I finally did it! I created a blog. Folks have been asking me recently: Do you have a blog? Have you started a blog yet? When are you going to start your blog…? I’ve been reluctant.
Then, yesterday, Kristina Walsh sent me a link to a video. She said: “KL! Check out this composer!” It was the second link that I had been sent in two days time about a TED talk–which are all equally amazing. The link she sent was to Eric Whitacre’s Virtual Chorus 2.0.
It’s one of the coolest things I’d seen in awhile. And I thought to myself: I should start a blog. And the the first post should be about the Virtual Choir. In those moments watching the Virtual Choir it was as if technology no longer seemed a plastic divider between people, and I started to feel it could be a real means of connection. I got the chills.
I’m an old-fashioned writer. I write by hand. I don’t have a smart phone. I still write and mail letters–I love to write and mail letters. I love stationary. I use stickers and novelty stamps often. I relish in the slowly paced traditional forms of connection despite that our society lurches ahead at light speed. Sometimes I won’t even send an email when I easily could, and phone someone instead–not text message–but phone. I like to hear a live voice on the other end.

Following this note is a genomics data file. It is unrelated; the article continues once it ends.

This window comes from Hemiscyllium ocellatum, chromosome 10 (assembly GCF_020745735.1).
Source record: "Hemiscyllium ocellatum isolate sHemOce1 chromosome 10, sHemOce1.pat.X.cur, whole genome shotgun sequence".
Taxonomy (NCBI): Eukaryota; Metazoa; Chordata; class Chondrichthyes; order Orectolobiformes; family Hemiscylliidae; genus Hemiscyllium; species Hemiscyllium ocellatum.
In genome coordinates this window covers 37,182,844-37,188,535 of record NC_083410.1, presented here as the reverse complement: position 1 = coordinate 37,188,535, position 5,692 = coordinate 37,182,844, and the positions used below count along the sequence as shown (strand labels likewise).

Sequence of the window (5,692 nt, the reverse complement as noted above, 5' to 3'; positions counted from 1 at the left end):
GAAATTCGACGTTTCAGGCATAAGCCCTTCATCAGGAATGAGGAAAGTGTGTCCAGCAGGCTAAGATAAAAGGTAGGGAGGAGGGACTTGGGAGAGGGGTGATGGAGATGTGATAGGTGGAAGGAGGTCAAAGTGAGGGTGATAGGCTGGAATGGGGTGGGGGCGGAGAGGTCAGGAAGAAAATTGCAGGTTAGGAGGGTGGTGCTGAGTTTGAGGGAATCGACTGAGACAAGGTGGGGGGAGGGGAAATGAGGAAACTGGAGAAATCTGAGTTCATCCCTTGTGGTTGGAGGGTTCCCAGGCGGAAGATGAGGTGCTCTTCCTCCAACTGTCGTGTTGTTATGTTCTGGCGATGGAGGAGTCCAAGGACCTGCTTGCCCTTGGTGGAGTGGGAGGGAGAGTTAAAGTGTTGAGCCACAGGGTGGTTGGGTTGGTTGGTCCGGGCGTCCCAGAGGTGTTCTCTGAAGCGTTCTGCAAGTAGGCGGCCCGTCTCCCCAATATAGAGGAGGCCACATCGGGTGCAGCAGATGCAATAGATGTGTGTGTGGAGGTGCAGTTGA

But watching the Virtual Choir shifted something for me. I began to see technology not as a means of separation, as a device that allows us all to hide in our homes, emailing our next door neighbors to ask to borrow a cup of sugar before walking over and ringing the doorbell….who am I kidding?….do any neighbors ever ask to borrow a cup of sugar anymore?
Still, in the moments watching Whitacre’s display of more than 2,000 voices in 58 countries, I began to see, finally, that our technology can aid us all in making genuine–if even virtual–connections. Not by text message or video conferencing. But by being a part of a cohesive project where real connections can be made using the resonance of voice and sound. We are all living in a state of vibration. Sound travels. Sending out a vocal call to others to connect changes this virtual machine of pings and trackbacks and tags and IP addresses into something more. Something warmer, less distant. Something that can connect us to feeling. And while it’s true that none of the singers in the Virtual Choir met in person to record this project, I have no doubt that energetic connections were being made.
So here I am, connecting now with you. In the virtual world, every moment is now. And whether you are reading this now, or now, I’m honored to connect with you, wherever you are. Until we connect again, enjoy the Virtual Choir 2.0~
p.s. If you don’t hear from me for a little while, it’s likely because I’ve gone to the neighbor’s to borrow a cup of sugar, or an egg or two, so I can bake a loaf of bread–from scratch.